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We’re all on edge. Only this morning, two of my neighbors were bickering in the lobby of our building. I was saddened but not surprised by the acrimony. The virus makes us ­anxious about our health and that of those we love. Public health measures put civic life on hold. Many of our cities are convulsed by street violence in the wake of angry protests and an upsurge in criminality.And of course an election looms, now all the more fraught since the death of Ruth Bader Ginsburg. The media bombard us with warnings of the outrages that will transpire should one or the other major candidate win.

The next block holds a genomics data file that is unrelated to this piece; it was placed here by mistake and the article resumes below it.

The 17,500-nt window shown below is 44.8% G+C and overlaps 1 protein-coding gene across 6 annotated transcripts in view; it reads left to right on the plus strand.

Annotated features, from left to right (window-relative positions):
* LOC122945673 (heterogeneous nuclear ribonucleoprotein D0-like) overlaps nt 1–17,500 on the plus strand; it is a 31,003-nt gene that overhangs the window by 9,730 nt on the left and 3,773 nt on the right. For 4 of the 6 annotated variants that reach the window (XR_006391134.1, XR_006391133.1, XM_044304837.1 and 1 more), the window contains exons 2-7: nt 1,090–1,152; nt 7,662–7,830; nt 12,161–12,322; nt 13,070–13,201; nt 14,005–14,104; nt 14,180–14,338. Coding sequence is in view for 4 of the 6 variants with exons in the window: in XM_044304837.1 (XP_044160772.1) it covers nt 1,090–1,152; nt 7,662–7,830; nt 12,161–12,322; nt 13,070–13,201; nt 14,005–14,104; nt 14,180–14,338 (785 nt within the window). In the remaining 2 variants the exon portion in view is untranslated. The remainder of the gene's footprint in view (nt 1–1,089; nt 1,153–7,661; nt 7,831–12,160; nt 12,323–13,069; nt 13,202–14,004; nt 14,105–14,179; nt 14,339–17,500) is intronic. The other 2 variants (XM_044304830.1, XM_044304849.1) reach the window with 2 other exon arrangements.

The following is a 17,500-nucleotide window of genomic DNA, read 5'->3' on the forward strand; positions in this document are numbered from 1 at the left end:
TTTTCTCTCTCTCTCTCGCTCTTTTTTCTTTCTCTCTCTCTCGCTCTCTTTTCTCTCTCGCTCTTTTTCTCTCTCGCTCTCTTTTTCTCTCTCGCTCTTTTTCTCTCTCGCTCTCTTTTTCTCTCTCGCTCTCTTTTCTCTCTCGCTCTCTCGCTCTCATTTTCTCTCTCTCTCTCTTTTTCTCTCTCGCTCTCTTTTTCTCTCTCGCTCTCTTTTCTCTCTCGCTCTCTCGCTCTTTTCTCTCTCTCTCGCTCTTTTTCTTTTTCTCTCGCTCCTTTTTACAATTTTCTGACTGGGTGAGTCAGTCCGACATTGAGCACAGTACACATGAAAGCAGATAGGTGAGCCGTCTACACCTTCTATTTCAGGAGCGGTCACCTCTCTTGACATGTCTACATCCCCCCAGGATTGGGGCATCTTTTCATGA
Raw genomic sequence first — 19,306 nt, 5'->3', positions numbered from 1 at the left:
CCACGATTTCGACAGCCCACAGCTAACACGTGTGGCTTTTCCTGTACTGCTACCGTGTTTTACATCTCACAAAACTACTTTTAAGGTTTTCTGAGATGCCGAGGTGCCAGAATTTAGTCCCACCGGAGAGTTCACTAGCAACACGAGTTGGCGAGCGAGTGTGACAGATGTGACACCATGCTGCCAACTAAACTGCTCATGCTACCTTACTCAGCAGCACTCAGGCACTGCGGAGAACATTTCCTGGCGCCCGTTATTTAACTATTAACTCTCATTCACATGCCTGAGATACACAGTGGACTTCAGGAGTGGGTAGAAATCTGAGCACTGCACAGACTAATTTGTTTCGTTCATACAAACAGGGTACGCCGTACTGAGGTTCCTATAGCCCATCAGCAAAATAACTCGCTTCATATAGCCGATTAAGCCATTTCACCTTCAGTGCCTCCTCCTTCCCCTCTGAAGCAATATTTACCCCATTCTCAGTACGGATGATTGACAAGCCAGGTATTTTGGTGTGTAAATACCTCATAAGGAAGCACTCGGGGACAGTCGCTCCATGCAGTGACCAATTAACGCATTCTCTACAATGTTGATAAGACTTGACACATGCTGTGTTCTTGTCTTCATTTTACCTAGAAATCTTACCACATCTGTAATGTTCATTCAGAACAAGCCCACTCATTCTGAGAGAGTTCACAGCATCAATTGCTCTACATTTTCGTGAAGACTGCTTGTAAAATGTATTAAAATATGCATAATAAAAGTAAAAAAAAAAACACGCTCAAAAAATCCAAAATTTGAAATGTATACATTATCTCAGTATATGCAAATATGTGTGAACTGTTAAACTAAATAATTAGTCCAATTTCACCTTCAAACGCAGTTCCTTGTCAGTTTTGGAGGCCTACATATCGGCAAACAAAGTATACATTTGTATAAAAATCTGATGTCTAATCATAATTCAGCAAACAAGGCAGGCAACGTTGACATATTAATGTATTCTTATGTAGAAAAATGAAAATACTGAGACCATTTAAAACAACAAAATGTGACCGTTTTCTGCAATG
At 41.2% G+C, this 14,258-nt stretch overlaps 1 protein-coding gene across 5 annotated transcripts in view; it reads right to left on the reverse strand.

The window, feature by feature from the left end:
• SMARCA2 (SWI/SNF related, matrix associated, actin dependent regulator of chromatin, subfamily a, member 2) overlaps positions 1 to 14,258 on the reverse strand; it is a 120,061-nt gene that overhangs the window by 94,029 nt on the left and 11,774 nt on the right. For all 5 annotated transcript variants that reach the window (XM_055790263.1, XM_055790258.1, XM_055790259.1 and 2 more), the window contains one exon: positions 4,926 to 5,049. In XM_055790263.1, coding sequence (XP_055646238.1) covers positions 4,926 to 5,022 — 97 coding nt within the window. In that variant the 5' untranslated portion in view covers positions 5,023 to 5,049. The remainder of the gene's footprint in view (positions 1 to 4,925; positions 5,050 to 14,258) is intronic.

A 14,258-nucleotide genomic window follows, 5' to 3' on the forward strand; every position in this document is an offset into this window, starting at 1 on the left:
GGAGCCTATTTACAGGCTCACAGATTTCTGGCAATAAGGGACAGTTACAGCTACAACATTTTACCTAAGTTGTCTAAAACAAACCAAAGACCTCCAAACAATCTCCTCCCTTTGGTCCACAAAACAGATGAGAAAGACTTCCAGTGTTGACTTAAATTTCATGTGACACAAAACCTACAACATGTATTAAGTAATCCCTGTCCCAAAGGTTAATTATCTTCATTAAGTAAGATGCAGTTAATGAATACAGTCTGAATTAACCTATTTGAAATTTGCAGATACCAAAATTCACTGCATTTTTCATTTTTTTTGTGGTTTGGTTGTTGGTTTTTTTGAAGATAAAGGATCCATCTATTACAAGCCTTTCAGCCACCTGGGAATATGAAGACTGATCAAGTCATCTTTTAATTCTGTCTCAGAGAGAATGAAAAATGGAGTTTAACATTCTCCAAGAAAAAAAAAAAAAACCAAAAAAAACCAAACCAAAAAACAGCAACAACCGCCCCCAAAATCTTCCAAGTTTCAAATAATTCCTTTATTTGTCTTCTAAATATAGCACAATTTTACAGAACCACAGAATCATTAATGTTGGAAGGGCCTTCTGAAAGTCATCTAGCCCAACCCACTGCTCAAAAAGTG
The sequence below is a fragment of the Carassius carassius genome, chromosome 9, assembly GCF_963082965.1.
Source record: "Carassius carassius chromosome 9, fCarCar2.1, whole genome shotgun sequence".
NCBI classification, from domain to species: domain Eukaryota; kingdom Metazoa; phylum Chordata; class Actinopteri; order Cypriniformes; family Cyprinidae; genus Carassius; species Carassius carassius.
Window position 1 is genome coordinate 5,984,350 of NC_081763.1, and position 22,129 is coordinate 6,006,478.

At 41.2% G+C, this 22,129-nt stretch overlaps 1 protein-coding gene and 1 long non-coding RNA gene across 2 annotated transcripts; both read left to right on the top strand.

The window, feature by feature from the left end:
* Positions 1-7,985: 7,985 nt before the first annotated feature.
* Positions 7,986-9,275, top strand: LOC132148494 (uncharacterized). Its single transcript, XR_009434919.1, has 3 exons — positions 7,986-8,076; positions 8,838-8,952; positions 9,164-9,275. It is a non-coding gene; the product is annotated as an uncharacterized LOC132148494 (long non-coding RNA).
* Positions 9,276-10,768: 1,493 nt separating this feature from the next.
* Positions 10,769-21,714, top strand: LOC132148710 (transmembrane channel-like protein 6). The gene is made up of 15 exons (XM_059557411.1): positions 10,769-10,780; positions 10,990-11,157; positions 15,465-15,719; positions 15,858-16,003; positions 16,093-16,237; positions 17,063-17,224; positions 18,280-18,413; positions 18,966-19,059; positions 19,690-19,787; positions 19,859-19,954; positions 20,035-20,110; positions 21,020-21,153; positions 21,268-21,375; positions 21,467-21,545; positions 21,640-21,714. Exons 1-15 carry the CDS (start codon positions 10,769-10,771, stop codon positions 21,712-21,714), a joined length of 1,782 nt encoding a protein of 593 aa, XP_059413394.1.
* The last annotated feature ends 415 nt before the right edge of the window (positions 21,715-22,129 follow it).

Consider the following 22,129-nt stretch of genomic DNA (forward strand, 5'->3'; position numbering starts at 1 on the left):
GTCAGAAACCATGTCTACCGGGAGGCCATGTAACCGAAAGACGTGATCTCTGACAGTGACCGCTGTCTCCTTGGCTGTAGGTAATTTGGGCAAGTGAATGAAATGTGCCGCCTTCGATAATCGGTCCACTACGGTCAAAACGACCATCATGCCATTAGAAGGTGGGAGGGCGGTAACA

Today’s malignant atmosphere sent me back to the Epistle to the Romans. In the first chapter, St. Paul outlines an account of the fall of man into sin’s self-defeating disorder. His account differs from that in Genesis 3, which is at once extraordinarily lifelike and timeless. Flesh-and-blood individuals engage in conversations with a mysterious serpent, and with God himself. The account is open-ended—“original,” not in the sense of being unique, but rather as the fount from which so much flows.

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